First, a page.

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We had to reduce our expenses to the bare minimum! Julien Faliu –’s CEO about how to deal with a sharp drop in revenue due to COVID-19

kokou adzo



Julien Expat

First of all, how are you and your family doing in these COVID-19 times?

Julien Faliu: We are all doing well and that is the most important. However, we are currently stuck in France, where I am from and we have no idea when we will be able to go back to our home in Mauritius- that’s where I have been living for over 12 years now. In fact, I was in New York, participating in Numa New York’s start-up accelerator program when the pandemic broke. I managed to go back to France at the beginning of April, with my wife and 3-year-old daughter and it was definitely a life-changing experience.

Tell us about you, your career, how you founded or joined expat

Julien Faliu: I have been an expat for years and very early in my expat journey, I realized that I didn’t know where to look for information on my host country. This is how I decided to create in 2005, a collaborative platform for expats, to overcome this lack of information and to help them prepare their expat project and socialize in their new destination. I wanted a website that would enable mutual assistance between members living in the same country, whether they are locals, expats or soon-to-be expats. I started the adventure alone but I can now count on a team of 20 talented young professionals from diverse backgrounds and nationalities, accumulating more than half a century of living abroad.

How does expat innovate?

Julien Faliu: We follow the needs and trends of the expat community and constantly try to adapt to their needs in terms of features and content. We also monitor our sector, our members and potential customers and can rely on a strong IT team that also brings innovation to the table.

How the coronavirus pandemic affects your business and how are you coping?

Julien Faliu: The lock-down did not have a direct impact on our operating activities. We anticipated it by setting up a working from home process when the pandemic started to spread across Europe. So, when confinement became official in Mauritius, on the 19th of March, the whole team started remote working.
However, the current pandemic had a direct impact on our occupation and our revenue. From the end of January, we have had a substantial turnover drop with our Asia-based customers, followed in February by our European clients: their marketing budgets had been frozen or revised downwards.
Our business relates to international relocation so border shutdowns and lock-downs had a direct impact on us. Yet, we are doing our best to adapt to this unprecedented and unpredictable situation and try to reinvent our brand and adapt our offer to the market’s needs.

Did you have to make difficult choices and what are the lessons learned?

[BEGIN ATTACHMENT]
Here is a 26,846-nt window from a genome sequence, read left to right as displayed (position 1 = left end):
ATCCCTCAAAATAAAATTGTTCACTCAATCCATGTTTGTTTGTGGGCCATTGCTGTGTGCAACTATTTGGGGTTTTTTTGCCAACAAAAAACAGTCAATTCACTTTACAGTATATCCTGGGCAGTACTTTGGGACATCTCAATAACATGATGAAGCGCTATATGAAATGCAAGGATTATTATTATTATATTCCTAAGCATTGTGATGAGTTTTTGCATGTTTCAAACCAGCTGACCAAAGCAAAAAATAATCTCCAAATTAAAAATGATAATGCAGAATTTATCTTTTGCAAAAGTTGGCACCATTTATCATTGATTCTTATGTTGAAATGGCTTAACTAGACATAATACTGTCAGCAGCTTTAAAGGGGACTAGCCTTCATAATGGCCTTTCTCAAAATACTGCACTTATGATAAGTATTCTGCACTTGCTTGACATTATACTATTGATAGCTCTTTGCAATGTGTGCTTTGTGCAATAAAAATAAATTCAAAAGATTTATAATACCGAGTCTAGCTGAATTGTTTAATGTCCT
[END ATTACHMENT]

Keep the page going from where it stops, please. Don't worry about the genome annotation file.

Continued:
Julien Faliu: The pandemic definitely taught us resilience, patience and the importance of staying hopeful and proactive, especially in these exceptional circumstances. It also emphasized that we should not take anything for granted but must reassess ourselves continuously to make sure we improve our business model and diversify. It was another reminder that being versatile is key.
We also had to reduce our expenses, reducing everything to the bare minimum for our activities. I, indeed, had to make difficult choices and prioritize certain things over others and that meant setting aside some important development projects which were planned for this year.
How do you deal with stress and anxiety, how do you project yourself and your company in the future?
Julien Faliu: The whole international relocation ecosystem is experiencing tremendous changes at the moment and we are ready to catch the trend, see the opportunities that it could provide and scale up.

Who are your competitors? And how do you plan to stay in the game?

Julien Faliu: We have three types of competitors:

  • Global competitors which have the same digital and global approach as However, they focus on specific areas or audiences. For instance, one of them is focused on events and targets high-end individuals.
  • Facebook local expat groups can also be considered as competitors. They gather hundreds (and sometimes thousands) of individuals living abroad or looking for information about life abroad. However, Facebook groups are not structured to capitalize on collective knowledge like
  • We also have local competitors with very good knowledge of one country and sometimes have quite a large audience, but are usually limited in terms of audience, IT infrastructure and business perspective.
    There is currently no uncontested leader on the market. No competitor has a truly original business plan, the majority rely on a simple publicity model. Any newcomer on the market will have to face visibility issues on the Internet.

Your final thoughts

Julien Faliu: We have to continue adapting in this transition phase but I remain hopeful as we already started to change our model and are already starting to notice the results of our efforts business and client wise.
Your website?

Kokou Adzo is the editor and author of He is passionate about business and tech, and brings you the latest Startup news and information. He graduated from university of Siena (Italy) and Rennes (France) in Communications and Political Science with a Master's Degree. He manages the editorial operations at

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